In fact, to sustain the industries emerging in Russia, there was a need to import machinery, and country’s potential source of foreign currency was through agricultural surplus. The need for investment capital led Stalin’s administration to champion for collectivization, an approach that was first proposed in April 1928. Initially, the method met a lot of opposition, but in May the same year the Supreme Economic Council recommended that Russia’s industrial sector should rise at least by 130% after five years for this state to expand economically as expected.[8] Indeed, to have enough raw materials and a fully active industrial plant, the Soviet Union necessitated its peasant population to become actively involved in grain production.

For Stalinism, a bad harvest slowed down the pace of industrialization as it sourced food of the country’s urban population and the peasant farmers in the rural areas, while the surplus would be exported to generate investment capital. Hence, Stalin directly championed for agricultural collectivization with a sole purpose of driving the USSR towards industrialization. While this process was not peaceful, it is greatly attributed for raising enough capital for the Russian industries. [9] However, many terror and deaths befell the inhabitants for their resistance against this policy.

Today, Russia prides itself in the industrialization process and strides it has made through the systems designed by President Stalin. On the other hand, the state has most of its population working in the industrial sector in Russia. Moreover, the agriculture sector now functions through mechanization, where the industrial plants are produced within the country since it has rich national mines, engineering plants, well-developed infrastructure, and steel mines.[10] The Russian industry also serves the security aspect of the Soviet Union inhabitants, where modernized weapons are used to protect it from being invaded by other powerful nations.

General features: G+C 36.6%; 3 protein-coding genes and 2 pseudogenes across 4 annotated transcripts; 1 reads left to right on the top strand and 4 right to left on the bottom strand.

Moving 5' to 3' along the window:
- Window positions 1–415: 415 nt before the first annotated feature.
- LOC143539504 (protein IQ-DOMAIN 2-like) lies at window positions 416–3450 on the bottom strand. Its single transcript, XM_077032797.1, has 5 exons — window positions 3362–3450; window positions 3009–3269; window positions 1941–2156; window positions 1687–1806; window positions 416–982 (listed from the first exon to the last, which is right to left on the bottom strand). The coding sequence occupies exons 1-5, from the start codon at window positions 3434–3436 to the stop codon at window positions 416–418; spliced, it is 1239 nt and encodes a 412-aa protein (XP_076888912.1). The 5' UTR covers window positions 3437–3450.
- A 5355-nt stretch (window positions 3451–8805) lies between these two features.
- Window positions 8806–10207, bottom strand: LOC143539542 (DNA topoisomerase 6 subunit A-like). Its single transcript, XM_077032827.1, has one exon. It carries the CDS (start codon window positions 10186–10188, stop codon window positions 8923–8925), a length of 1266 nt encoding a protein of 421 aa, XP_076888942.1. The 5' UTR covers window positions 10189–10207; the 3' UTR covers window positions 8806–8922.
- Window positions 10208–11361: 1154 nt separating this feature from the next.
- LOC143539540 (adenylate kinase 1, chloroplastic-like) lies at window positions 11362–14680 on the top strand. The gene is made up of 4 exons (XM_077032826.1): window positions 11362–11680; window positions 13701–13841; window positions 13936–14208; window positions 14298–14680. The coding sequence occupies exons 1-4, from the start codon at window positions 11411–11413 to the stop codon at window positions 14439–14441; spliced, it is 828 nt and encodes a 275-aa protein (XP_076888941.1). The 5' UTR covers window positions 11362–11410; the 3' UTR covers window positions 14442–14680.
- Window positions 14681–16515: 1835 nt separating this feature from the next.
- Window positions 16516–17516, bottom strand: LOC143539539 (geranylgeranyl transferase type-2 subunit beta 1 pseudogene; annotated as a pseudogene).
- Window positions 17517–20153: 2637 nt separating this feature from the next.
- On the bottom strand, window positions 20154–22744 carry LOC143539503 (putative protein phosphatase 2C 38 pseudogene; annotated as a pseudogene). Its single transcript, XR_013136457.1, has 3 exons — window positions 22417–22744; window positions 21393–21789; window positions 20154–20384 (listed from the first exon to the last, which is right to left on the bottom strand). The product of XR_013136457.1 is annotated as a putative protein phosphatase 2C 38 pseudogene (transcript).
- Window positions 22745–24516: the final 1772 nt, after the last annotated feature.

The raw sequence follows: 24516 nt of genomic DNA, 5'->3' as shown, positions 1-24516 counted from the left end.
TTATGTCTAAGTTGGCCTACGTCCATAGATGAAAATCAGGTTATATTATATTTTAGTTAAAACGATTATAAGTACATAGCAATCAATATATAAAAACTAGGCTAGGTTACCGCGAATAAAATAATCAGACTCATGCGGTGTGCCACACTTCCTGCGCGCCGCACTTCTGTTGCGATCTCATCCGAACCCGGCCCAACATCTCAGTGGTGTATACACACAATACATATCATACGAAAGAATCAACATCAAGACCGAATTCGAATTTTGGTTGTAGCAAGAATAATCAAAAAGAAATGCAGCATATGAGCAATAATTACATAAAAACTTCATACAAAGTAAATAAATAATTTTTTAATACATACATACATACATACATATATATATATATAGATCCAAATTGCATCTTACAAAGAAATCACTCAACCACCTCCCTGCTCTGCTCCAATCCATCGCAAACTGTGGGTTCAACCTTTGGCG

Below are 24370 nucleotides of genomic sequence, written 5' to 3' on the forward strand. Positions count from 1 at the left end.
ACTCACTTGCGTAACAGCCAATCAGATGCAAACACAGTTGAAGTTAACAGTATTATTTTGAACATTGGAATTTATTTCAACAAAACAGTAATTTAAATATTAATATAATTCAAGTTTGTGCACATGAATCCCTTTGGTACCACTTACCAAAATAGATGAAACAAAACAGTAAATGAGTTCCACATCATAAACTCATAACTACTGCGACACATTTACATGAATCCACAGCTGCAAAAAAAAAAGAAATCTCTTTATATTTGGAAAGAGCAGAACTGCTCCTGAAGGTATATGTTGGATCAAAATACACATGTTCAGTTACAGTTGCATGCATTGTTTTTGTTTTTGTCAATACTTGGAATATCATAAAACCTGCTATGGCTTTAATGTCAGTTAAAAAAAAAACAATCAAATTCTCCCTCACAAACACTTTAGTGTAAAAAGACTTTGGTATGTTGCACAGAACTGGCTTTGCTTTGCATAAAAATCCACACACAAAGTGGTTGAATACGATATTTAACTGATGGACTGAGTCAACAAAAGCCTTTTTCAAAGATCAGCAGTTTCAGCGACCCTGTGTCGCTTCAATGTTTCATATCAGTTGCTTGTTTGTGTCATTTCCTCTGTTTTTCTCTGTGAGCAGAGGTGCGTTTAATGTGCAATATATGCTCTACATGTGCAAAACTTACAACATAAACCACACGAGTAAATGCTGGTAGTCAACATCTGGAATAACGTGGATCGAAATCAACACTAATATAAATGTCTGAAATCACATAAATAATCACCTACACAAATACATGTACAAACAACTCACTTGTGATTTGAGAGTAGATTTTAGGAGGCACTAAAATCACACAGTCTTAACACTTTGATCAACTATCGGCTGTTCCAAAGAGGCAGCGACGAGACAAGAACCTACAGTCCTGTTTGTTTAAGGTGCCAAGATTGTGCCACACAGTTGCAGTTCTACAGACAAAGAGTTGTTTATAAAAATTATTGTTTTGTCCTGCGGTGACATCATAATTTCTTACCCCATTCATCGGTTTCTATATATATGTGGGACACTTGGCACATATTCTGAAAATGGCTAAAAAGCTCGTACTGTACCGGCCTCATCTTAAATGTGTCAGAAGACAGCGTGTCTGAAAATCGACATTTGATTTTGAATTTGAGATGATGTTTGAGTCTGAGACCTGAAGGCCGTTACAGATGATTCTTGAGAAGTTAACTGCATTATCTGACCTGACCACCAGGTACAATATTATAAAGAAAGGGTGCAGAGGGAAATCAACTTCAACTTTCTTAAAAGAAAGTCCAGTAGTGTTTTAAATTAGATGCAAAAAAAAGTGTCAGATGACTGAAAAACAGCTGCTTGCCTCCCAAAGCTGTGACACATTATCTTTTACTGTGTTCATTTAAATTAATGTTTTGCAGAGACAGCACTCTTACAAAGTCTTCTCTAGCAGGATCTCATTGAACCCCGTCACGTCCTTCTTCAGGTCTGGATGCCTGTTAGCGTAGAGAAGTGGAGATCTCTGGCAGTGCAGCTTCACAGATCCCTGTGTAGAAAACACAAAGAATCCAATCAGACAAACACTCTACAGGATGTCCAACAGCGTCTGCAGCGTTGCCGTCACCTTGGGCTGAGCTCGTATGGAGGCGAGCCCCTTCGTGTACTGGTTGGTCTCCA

Conclusion

The above discussion has evidently illustrated that Stalinism extensively constructed Russia’s history. It is through Stalin’s administration that the USSR inhabitants faced harsh realities through massive deaths and arrests of loved ones. In essence, political dissent was considered a great atrocity that affected people in all aspects of life, including the social-political perspective. However, Stalinism paved the way for industrialization in Russia through massive advocacy for agricultural collectivization. Through mechanization, USSR associated itself with other superpowers through expanding its key industries. Under those premises, the Stalinism era is attributed for enriching the history of the Soviet Union both in equal portions of splendid and adverse impacts. Moreover, the policies designed by Joseph Stalin have significantly influenced the progress of this country such that, up to date, Russia is still regarded as a strong world economy.